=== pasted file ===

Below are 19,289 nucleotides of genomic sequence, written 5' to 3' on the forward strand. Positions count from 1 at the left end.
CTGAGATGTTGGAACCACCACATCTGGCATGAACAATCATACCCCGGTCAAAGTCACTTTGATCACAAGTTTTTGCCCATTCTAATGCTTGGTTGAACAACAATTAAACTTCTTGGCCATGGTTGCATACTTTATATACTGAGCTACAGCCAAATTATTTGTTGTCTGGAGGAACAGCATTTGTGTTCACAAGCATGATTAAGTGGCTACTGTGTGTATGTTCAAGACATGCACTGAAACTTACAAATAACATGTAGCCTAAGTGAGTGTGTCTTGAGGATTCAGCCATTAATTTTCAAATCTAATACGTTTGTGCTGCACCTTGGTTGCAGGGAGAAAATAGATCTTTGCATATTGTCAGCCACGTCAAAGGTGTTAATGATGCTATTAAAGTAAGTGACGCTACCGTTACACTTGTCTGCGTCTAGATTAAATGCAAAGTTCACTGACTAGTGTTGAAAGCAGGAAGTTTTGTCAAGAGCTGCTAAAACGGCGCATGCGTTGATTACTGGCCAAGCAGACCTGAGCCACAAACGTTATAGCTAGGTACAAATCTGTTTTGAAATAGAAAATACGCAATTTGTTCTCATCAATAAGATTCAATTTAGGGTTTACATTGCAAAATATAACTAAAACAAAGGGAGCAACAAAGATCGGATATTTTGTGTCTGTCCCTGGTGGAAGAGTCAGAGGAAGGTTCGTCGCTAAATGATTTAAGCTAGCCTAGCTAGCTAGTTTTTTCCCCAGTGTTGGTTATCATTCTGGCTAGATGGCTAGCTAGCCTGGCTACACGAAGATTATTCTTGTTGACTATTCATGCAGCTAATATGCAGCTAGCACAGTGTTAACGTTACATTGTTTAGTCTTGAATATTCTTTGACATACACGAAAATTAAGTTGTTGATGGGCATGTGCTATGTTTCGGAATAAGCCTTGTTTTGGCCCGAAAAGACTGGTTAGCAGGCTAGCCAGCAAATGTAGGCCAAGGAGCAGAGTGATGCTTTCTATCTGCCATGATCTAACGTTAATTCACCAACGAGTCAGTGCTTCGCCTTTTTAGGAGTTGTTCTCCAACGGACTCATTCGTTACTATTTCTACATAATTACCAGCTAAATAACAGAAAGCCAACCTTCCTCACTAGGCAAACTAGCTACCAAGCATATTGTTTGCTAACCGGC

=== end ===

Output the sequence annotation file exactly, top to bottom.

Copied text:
Below are 19,289 nucleotides of genomic sequence, written 5' to 3' on the forward strand. Positions count from 1 at the left end.
CTGAGATGTTGGAACCACCACATCTGGCATGAACAATCATACCCCGGTCAAAGTCACTTTGATCACAAGTTTTTGCCCATTCTAATGCTTGGTTGAACAACAATTAAACTTCTTGGCCATGGTTGCATACTTTATATACTGAGCTACAGCCAAATTATTTGTTGTCTGGAGGAACAGCATTTGTGTTCACAAGCATGATTAAGTGGCTACTGTGTGTATGTTCAAGACATGCACTGAAACTTACAAATAACATGTAGCCTAAGTGAGTGTGTCTTGAGGATTCAGCCATTAATTTTCAAATCTAATACGTTTGTGCTGCACCTTGGTTGCAGGGAGAAAATAGATCTTTGCATATTGTCAGCCACGTCAAAGGTGTTAATGATGCTATTAAAGTAAGTGACGCTACCGTTACACTTGTCTGCGTCTAGATTAAATGCAAAGTTCACTGACTAGTGTTGAAAGCAGGAAGTTTTGTCAAGAGCTGCTAAAACGGCGCATGCGTTGATTACTGGCCAAGCAGACCTGAGCCACAAACGTTATAGCTAGGTACAAATCTGTTTTGAAATAGAAAATACGCAATTTGTTCTCATCAATAAGATTCAATTTAGGGTTTACATTGCAAAATATAACTAAAACAAAGGGAGCAACAAAGATCGGATATTTTGTGTCTGTCCCTGGTGGAAGAGTCAGAGGAAGGTTCGTCGCTAAATGATTTAAGCTAGCCTAGCTAGCTAGTTTTTTCCCCAGTGTTGGTTATCATTCTGGCTAGATGGCTAGCTAGCCTGGCTACACGAAGATTATTCTTGTTGACTATTCATGCAGCTAATATGCAGCTAGCACAGTGTTAACGTTACATTGTTTAGTCTTGAATATTCTTTGACATACACGAAAATTAAGTTGTTGATGGGCATGTGCTATGTTTCGGAATAAGCCTTGTTTTGGCCCGAAAAGACTGGTTAGCAGGCTAGCCAGCAAATGTAGGCCAAGGAGCAGAGTGATGCTTTCTATCTGCCATGATCTAACGTTAATTCACCAACGAGTCAGTGCTTCGCCTTTTTAGGAGTTGTTCTCCAACGGACTCATTCGTTACTATTTCTACATAATTACCAGCTAAATAACAGAAAGCCAACCTTCCTCACTAGGCAAACTAGCTACCAAGCATATTGTTTGCTAACCGGC